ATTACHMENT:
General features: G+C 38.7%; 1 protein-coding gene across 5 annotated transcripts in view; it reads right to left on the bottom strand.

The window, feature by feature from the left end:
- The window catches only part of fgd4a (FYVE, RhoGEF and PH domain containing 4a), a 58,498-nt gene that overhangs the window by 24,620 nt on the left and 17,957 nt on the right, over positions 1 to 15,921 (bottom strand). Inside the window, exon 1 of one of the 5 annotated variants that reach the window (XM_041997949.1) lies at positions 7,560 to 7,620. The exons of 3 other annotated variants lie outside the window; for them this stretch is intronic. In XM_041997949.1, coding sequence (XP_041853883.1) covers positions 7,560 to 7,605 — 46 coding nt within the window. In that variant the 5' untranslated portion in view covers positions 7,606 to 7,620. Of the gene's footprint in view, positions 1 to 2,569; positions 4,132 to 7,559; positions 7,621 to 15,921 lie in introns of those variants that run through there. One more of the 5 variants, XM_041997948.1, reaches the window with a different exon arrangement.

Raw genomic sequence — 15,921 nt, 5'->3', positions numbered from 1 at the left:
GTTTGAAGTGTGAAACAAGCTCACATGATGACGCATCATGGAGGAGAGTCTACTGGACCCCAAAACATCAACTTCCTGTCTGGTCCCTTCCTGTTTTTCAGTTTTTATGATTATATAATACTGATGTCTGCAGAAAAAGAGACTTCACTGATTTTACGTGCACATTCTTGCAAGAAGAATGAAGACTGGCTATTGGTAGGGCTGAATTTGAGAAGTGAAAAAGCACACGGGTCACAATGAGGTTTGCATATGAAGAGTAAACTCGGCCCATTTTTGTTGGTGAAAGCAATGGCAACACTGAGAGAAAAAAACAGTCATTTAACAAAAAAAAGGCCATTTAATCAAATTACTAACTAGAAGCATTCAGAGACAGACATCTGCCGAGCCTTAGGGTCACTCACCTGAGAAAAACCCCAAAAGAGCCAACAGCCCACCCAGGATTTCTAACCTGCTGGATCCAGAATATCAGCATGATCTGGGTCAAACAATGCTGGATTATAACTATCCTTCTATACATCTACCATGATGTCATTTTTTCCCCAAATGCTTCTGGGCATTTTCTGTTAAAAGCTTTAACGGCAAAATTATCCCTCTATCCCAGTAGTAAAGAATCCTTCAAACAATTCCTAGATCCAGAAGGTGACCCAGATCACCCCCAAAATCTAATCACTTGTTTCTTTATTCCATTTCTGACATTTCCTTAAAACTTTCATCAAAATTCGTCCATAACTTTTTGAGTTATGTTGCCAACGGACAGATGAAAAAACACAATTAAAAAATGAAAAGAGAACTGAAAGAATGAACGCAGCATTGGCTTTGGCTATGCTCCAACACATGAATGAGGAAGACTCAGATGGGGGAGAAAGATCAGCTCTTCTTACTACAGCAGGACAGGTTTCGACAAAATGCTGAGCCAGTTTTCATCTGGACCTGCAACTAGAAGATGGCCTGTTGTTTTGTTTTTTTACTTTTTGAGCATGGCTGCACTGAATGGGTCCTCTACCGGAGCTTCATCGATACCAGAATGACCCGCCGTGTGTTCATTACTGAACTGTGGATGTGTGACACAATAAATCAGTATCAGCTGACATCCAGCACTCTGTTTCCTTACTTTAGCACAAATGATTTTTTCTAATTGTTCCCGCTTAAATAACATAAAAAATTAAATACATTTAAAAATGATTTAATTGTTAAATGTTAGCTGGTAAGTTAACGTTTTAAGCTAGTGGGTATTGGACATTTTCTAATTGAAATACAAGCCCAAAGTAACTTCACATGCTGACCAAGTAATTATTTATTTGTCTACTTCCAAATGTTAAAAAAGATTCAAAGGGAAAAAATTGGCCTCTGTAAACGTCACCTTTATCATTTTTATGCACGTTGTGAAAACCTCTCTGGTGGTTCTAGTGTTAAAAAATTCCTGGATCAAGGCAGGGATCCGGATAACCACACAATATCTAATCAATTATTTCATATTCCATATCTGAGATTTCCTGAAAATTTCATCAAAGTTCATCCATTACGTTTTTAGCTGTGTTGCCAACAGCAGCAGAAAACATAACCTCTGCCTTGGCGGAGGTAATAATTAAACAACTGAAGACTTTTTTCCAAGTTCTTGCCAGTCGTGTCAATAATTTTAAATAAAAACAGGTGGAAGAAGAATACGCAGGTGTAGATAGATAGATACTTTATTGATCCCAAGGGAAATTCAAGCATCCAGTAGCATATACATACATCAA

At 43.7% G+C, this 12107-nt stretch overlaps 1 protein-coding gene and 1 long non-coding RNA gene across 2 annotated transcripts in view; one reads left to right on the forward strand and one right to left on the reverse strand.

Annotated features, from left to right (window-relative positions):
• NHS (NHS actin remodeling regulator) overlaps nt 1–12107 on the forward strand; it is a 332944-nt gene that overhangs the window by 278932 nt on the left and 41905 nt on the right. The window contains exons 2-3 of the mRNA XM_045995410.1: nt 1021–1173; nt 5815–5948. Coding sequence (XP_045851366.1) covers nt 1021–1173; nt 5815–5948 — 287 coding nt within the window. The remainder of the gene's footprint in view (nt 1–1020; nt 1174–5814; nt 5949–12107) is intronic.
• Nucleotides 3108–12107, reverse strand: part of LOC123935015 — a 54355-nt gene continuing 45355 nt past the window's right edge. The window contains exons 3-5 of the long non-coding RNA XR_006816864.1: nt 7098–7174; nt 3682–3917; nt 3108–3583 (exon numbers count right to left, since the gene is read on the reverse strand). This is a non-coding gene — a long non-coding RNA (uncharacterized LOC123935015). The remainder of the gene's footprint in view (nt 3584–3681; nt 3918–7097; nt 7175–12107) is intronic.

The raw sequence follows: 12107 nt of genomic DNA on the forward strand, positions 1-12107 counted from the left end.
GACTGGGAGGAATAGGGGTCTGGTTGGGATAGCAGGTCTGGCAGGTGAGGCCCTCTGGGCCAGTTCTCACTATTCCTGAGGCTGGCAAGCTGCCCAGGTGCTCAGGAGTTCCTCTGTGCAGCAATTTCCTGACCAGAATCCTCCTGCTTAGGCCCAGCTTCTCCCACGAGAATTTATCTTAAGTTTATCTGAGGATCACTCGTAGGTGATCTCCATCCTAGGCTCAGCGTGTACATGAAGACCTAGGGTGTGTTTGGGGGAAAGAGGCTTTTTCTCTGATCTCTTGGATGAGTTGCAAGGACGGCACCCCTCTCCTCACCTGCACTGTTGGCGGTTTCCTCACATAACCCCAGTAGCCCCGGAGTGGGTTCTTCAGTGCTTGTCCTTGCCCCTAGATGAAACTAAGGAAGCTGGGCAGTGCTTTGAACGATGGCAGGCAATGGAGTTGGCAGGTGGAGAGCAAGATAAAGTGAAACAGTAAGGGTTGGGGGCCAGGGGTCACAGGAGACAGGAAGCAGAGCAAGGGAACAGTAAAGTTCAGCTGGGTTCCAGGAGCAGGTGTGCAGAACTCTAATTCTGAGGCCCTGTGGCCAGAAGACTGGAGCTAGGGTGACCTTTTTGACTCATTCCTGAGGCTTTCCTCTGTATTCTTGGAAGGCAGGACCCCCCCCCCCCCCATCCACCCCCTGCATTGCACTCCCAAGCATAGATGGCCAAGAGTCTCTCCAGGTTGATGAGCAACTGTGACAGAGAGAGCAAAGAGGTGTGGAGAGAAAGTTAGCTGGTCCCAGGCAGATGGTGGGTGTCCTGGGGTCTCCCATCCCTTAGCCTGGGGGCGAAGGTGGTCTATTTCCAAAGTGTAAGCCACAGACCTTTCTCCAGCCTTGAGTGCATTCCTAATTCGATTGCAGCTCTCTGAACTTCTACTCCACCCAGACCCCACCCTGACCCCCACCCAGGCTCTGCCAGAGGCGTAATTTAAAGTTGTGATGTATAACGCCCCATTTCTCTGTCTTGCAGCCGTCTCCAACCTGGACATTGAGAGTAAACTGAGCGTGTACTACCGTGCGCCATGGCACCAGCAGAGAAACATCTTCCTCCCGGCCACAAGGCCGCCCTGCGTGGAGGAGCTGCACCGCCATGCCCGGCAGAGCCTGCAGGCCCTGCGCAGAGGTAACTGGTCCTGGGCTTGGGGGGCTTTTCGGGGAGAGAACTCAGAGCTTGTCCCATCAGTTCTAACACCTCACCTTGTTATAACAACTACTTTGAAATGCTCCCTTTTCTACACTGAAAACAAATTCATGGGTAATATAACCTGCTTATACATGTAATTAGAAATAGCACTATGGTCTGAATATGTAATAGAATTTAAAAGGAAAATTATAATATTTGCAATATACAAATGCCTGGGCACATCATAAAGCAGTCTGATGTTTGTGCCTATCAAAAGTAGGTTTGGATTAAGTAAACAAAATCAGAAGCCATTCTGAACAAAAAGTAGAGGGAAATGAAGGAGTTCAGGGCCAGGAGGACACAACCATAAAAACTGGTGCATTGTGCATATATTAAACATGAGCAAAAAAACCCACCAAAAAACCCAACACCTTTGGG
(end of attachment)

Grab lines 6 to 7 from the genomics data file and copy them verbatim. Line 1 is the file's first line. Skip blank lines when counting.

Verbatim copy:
At 43.7% G+C, this 12107-nt stretch overlaps 1 protein-coding gene and 1 long non-coding RNA gene across 2 annotated transcripts in view; one reads left to right on the forward strand and one right to left on the reverse strand.

Annotated features, from left to right (window-relative positions):